Hypothesis: Central digit hypoplasia

Am J Med Genet A. 2022 Jun;188(6):1746-1751. doi: 10.1002/ajmg.a.62697. Epub 2022 Mar 2.


Limb deficiencies are a common birth defect. A malformations surveillance program among many newborns, stillborn fetuses, and malformed fetuses in elective terminations can identify a sufficient number of infants with the same set of abnormalities to characterize a specific limb deficiency phenotype. The active malformations surveillance program was carried out among 289,365 births at Brigham and Women's Hospital in Boston over a 41-year period (1972-2012). The research assistants identified the affected infants and fetuses from reading the findings recorded in each newborn's medical record by the examining pediatricians and consultants and by the pathologists in autopsies. One hundred ninety-four newborn infants and fetuses were found to have a limb deficiency either as an isolated abnormality or as one of multiple malformations. We identified three phenotypes of limb deficiency. We present here the seventeen infants and fetuses with "central digit hypoplasia," a term we suggest for this phenotype: hypoplasia of the thumb and fifth finger with nubbins of soft tissue in place of fingers 2, 3, and 4 at the level of the metacarpal-phalangeal joint. Central digit hypoplasia is to be distinguished primarily from the terminal transverse limb defect that ends at the wrist. In symbrachydactyly, the middle and distal phalanges of the fingers and toes are hypoplastic. In addition, central digit hypoplasia should be distinguished from the amniotic band syndrome, the most common and incorrect diagnosis suggested by the pediatricians and the consultants in this survey. The affected infant and her/his parents benefit from more accurate and specific counseling.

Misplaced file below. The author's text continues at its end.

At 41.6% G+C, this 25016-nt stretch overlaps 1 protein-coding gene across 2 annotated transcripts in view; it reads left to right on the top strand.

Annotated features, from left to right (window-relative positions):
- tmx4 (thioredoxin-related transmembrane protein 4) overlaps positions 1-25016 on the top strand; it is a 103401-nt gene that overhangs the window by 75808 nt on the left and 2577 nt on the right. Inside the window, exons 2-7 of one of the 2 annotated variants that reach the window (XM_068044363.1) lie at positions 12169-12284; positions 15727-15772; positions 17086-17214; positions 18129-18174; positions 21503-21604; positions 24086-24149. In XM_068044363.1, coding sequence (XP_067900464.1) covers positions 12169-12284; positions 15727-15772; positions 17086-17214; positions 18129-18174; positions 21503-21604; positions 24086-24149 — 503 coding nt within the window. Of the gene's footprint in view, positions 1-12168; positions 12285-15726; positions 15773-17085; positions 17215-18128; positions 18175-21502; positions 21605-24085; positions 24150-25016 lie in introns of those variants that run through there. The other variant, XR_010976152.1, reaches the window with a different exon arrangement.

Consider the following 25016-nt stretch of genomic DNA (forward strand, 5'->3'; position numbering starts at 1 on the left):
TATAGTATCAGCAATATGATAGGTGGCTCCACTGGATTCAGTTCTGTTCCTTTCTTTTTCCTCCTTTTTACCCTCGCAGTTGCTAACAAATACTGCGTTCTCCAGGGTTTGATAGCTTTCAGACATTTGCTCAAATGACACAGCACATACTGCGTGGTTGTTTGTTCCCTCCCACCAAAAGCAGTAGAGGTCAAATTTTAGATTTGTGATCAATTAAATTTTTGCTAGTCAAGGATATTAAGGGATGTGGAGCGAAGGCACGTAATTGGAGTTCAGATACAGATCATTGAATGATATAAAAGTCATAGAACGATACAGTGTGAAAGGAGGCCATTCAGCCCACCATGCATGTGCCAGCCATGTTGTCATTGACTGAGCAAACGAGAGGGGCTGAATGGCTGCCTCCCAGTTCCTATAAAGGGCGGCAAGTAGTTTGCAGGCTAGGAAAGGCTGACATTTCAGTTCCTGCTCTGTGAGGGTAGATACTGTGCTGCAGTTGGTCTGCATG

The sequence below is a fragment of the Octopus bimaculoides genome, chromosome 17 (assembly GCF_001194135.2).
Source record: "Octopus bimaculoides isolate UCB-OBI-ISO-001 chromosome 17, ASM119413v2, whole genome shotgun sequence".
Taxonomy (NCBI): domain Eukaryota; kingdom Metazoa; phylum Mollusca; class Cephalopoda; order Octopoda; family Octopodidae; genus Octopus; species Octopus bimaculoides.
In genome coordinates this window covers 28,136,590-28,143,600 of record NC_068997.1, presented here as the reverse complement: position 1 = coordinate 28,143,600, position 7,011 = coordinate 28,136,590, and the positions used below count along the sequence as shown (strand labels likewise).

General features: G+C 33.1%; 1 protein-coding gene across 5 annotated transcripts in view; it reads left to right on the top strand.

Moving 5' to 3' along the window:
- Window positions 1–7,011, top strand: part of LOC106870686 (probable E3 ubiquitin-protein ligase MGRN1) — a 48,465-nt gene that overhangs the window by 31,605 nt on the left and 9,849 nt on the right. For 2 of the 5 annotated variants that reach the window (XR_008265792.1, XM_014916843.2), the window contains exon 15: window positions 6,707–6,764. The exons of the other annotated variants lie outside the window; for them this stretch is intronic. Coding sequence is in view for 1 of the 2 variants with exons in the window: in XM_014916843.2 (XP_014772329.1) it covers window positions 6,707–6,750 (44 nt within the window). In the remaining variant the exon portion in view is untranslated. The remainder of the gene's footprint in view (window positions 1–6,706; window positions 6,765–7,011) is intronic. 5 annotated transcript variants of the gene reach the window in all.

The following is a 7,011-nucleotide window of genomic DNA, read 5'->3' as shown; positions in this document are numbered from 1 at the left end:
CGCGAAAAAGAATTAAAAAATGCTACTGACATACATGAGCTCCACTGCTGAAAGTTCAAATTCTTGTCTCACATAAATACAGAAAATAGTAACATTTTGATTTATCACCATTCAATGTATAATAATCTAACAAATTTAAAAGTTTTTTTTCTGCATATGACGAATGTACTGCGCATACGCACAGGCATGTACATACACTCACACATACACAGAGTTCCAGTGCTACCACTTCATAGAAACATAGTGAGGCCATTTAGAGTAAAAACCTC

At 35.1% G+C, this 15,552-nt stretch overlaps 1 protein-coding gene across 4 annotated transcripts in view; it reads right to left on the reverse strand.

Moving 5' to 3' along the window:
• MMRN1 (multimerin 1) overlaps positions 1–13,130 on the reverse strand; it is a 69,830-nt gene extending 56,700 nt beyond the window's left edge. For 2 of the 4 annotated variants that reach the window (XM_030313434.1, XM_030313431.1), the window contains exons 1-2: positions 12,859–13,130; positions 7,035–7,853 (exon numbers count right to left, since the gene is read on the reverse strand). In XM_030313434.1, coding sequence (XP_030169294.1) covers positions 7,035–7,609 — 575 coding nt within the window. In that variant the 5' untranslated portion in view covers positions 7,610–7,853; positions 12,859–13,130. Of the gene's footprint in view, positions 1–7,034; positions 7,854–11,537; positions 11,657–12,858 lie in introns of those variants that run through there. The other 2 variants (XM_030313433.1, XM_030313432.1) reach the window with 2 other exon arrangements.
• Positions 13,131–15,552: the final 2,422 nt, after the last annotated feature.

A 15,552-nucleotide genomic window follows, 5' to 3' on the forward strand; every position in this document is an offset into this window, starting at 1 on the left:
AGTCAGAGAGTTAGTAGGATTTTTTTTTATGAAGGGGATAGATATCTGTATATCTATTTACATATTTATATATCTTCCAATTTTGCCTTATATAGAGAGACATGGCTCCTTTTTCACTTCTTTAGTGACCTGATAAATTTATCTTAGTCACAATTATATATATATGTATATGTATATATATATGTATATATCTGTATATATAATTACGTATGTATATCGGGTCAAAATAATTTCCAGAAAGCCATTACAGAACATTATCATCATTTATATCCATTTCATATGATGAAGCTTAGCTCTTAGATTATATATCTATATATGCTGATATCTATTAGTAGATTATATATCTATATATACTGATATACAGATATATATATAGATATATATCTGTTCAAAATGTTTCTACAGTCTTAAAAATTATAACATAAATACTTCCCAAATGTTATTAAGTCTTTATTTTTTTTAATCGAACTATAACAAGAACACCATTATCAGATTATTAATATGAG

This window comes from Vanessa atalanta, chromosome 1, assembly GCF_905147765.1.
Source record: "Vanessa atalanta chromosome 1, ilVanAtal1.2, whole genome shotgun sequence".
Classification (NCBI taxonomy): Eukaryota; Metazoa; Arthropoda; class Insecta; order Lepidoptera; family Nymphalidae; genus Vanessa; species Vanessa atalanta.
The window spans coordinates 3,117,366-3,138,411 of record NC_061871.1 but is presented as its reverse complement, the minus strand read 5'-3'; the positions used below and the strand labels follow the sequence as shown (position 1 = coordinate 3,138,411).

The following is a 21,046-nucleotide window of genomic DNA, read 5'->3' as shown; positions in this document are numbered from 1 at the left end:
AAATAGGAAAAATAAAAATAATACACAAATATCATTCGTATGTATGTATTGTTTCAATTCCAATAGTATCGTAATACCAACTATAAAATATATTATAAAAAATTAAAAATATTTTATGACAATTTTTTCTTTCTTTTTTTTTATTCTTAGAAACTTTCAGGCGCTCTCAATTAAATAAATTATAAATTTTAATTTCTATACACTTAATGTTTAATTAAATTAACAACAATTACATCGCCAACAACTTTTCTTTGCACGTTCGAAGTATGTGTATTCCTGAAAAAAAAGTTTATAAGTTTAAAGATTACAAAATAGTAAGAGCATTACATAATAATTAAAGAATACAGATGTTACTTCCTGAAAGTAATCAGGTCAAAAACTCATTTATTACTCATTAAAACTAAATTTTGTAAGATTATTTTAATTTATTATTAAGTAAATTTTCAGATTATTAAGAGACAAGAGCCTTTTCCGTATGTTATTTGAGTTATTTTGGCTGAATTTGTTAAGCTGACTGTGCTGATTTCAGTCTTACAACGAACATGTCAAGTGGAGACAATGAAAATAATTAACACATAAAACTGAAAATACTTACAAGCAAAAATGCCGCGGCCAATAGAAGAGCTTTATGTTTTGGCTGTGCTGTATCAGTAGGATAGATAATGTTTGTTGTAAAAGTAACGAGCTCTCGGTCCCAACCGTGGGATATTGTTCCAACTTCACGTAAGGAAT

Keywords: digits; limb deficiency; metacarpal-phalangeal joint; nubbins.

Publication types

  • Research Support, U.S. Gov't, P.H.S.
  • Research Support, N.I.H., Extramural
  • Research Support, Non-U.S. Gov't

MeSH terms

  • Abnormalities, Multiple*
  • Amniotic Band Syndrome*
  • Female
  • Fetus
  • Fingers
  • Humans
  • Infant, Newborn
  • Limb Deformities, Congenital* / diagnosis
  • Limb Deformities, Congenital* / epidemiology
  • Limb Deformities, Congenital* / genetics